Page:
The "XO" is a so-called "$100 PC" that OLPC (One Laptop Per Child) has developed. To find out the PC's true potential, Nikkei Electronics has acquired the XO using a "Give One Get One" program.
Content of the package box could not be simpler. The box only contained the main unit, a power supply, a thank you note from OLPC's Founder and CEO Nicholas Negroponte and a single-sheet simple leaflet, which contrasted remarkably with the thick manuals that usually come with PCs.
Written on the leaflet were no more than instructions on how to set up the PC before switching it on, an explanation of the external ports, two graphics of sample displays during operation and some directions for use. And the leaflet only says, "Access www.laptop.org/gettingstarted" for further information.
OLPC probably considered it does not have to give instructions on individual use, given a concept that the XO is basically handed over to children at a classroom and teachers directly give them instructions there.
The XO's appearance is really cute. Using white and green colors, which seem to be a perfect fit for a gadget, the XO is marked with its slightly loud logo. It looked so lovely that one of our female staff members cried out, "It's so cute!"
Its design includes a handle, which personally reminded me of Texas Instruments Inc's educational toy "Speak and Spell" (you must be of my generation or older if you can tell what it is.)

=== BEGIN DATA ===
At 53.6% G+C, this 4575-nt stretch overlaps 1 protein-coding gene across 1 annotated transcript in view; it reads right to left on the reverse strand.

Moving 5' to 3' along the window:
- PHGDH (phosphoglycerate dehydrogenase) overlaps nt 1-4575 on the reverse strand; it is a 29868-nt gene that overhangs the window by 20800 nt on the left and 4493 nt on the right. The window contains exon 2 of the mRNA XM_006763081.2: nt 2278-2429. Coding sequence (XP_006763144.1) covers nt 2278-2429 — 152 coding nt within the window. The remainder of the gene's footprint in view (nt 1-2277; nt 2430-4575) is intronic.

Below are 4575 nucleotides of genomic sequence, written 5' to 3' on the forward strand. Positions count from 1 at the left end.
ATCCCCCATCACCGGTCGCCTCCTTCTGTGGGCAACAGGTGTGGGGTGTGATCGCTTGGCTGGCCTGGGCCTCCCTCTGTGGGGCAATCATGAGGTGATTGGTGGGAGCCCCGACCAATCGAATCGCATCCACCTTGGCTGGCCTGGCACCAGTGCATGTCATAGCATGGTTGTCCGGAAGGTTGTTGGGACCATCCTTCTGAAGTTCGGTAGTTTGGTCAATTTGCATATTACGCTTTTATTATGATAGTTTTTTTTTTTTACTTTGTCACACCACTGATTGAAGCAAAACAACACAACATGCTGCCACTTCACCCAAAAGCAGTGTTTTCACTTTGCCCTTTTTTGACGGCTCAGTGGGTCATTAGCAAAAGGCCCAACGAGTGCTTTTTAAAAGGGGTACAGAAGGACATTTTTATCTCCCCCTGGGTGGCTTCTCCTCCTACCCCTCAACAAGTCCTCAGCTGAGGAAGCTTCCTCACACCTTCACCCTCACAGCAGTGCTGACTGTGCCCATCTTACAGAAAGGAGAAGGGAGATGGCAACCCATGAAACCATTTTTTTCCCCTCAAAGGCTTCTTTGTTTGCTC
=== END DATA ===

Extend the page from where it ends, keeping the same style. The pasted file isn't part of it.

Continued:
The way to open its display part was unique. If you pull up the hinges on both sides, you can open the display with the latch hook released. The hinges seemed to house wireless LAN antennas.
Behind the hinges were USB, microphone and headphone ports. An SD memory card slot was, however, located on the bottom surface of the display, which was slightly difficult to access. These were about all that can be used for external connection. Equipped with hinges, the display could rotate 180 degrees.
The battery system was housed underneath the PC. It had "Rechargeable Fe Battery" written on it. According to a reporter who knows much about batteries, this was apparently a Li-ion secondary battery that uses Fe as its negative electrode material.
Generally, many Li-ion batteries use carbon for their negative electrodes, but it is safer to use iron. OLPC must have employed a safer battery system because it cannot limit use environments of the XO, unlike standard PCs.
We usually start breaking down the target from here. However, we would like to focus on software mounted on the XO for a change this time. That is because we considered the XO simply used low-cost components, rather than inviting cost increases by insisting on packaging technologies.
- [OLPC XO] Original UI, Unique Operation [Part 2]
- [OLPC XO] Many Programming Education Applications [Part 3]
- [OLPC XO] Connecting to Network [Part 4]